HTTP(S) Check Basics

This article will cover the setup and purpose of the HTTP(S) functionality built into Uptime.com. This basic check is the most common check utilized by Uptime users, and most likely the first check you will setup once you’ve logged in. The following tutorial will assume you’re logged into Uptime.com.

Adding Your First HTTP(S) Check

To add a new HTTP(S) Check, click Monitoring followed by Checks, and then Add New. Select Website HTTP(S) from the Check Type drop down menu. 

HTTP(S) checks monitor a specific web or IP address, with optional parameters that provide additional functionality.

HTTP(S) Check: Check Uptime.com Speed Test, and verify Google Analytics is Working

The goal will be to check that the free Speed Test tool is working on Uptime.com, and utilize the “String to Expect” command to go one step further and verify our Google Analytics is working. If a problem occurs with our tracking, this type of check will alert us immediately.

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We will need to fill in the following details:

  • The name of our check
  • Our check interval (We will use a 1 minute interval for this example)
  • The URL we wish to check (You will note this is the only “Required” value)
  • A string of text that the check should expect to see

This test will use HTTP GET to visit Uptime’s Speed Test page, then check for a specific string of text in the code as a verification method.

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For a detailed breakdown of each Parameter, please visit the Field Explanation support article.

This check will visit “https://uptime.com/freetools/website-speed-test” and expect the string “window,document,'script','//www.google-analytics.com/analytics.js','ga'” to be present on the page. If that value is not present, or the URL is unreachable, the monitor check will fail.

Failed Checks

We have multiple options for viewing reporting related to a check. The first contact, and preferred notification method, was defined when you created your Uptime account. You were asked to enter the email and extended contact information for the individuals to notify on your team. If a check fails, these contacts will receive notifications of failure by default.

You will receive an automated message informing you that the URL is “down,” alongside a response code, and location codes from the probe servers used in monitoring the check. You will also see which checks failed in the description of the downtime event. Notice our warning informs us the server is returning a 404 error, and reports the Analytics script isn’t running either.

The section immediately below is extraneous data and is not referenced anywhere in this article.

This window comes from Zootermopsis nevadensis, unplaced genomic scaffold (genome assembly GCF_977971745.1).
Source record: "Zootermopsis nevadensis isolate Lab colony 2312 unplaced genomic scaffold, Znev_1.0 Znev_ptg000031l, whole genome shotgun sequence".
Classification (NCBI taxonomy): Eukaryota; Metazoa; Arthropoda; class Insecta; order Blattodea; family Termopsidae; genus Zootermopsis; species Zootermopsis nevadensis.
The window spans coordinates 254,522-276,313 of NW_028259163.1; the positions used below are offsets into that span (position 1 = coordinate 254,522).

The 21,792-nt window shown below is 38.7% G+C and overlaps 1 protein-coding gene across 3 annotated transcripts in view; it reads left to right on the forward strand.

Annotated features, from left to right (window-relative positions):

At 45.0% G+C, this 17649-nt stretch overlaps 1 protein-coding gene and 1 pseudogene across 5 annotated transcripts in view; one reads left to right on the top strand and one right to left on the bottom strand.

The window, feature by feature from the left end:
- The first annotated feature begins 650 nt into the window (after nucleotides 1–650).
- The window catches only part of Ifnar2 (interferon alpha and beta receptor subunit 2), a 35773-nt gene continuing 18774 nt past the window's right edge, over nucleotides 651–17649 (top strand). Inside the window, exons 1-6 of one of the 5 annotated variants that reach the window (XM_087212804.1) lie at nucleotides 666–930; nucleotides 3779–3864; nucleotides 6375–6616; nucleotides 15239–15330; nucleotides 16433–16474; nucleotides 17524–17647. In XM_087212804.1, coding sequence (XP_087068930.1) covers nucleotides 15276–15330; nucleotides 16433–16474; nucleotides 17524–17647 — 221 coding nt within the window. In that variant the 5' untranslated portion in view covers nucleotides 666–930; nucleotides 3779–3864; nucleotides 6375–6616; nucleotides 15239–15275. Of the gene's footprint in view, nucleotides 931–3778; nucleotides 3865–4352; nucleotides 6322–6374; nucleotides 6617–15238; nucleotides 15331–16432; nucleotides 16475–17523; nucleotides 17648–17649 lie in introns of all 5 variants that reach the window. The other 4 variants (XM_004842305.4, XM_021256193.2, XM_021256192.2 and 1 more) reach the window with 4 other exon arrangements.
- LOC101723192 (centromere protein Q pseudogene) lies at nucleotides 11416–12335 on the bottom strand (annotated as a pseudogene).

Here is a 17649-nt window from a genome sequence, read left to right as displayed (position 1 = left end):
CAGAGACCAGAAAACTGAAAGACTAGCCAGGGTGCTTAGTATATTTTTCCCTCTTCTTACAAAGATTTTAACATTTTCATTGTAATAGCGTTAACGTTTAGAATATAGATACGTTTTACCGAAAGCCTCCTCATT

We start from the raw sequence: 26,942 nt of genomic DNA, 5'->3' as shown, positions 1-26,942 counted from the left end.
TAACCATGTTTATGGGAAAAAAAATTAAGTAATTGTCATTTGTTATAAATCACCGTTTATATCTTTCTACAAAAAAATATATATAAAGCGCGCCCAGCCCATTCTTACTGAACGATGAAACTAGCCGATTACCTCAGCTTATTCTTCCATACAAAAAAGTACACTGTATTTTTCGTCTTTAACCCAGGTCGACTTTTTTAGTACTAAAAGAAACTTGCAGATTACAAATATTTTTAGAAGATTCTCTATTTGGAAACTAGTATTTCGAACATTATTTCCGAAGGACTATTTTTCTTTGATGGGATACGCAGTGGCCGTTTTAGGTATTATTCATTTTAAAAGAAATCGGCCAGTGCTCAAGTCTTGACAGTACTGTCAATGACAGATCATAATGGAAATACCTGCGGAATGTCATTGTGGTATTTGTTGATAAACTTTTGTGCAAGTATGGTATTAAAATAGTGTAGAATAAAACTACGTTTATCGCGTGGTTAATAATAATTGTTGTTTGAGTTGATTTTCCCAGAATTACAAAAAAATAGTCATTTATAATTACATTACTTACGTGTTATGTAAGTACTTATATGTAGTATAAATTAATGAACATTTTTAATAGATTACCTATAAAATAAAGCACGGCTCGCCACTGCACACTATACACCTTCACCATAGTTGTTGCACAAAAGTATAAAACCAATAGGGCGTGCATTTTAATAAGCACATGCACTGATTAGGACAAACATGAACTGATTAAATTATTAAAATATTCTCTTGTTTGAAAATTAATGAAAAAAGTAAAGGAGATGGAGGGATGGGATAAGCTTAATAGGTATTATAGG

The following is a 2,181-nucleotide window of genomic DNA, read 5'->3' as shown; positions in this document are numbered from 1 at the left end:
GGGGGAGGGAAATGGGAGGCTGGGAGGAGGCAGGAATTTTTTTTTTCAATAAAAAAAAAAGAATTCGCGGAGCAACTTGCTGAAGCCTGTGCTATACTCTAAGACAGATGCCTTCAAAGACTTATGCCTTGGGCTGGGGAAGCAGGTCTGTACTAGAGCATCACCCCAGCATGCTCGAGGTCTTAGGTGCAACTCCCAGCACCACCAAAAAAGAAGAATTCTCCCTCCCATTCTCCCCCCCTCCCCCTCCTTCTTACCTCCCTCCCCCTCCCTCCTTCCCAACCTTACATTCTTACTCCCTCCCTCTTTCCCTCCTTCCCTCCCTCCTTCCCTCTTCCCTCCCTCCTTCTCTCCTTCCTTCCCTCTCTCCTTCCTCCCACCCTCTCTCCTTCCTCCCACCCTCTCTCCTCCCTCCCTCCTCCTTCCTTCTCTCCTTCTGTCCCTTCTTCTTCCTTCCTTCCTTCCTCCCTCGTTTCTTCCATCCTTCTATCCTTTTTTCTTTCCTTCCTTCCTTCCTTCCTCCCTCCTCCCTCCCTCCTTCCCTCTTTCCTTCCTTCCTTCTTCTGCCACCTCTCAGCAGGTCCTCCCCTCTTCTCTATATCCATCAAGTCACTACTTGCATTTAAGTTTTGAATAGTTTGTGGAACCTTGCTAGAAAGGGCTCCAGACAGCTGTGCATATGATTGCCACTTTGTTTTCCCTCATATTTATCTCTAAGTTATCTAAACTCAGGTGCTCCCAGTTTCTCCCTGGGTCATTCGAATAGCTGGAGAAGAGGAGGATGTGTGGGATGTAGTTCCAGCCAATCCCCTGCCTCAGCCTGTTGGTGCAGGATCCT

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Login to Uptime.com and visit the dashboard for instant access to reports. Review report details to see more technical data about the problem. In this case, we’ve instructed our check to look for a non-existent page.

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We will fix our check and wait for testing to indicate the website is back up. Uptime’s next check will observe the URL is now functioning, and run the validation we defined. Uptime will send our contacts a new message informing us the site is back up, and the total length of downtime.

Finalizing Your Check

Before saving, every HTTP(S) check must have the following:

  • Name
  • Defined interval
  • Contacts - Choose a specific list of contacts that should be notified
  • Locations of probe servers from which to test
  • Select “Website HTTP(S)” Check Type
  • Enter a URL

This check will run automatically with no need for further input on our end. We can respond to incidents as they happen, and edit the parameters of this check as needed to change the string to expect, or any other value.

Optional Parameters

Although these fields are optional, they have some useful properties that may apply to your particular uptime check. For detailed definitions, please refer to the Field Explanation support article.

  • Username
  • Password
  • String to POST
  • HTTP Headers

Advanced Options

Some advanced options provide added functionality to HTTP checks that webmasters and IT teams may find valuable.

  • Sensitivity
  • Use IP Version
  • Timeout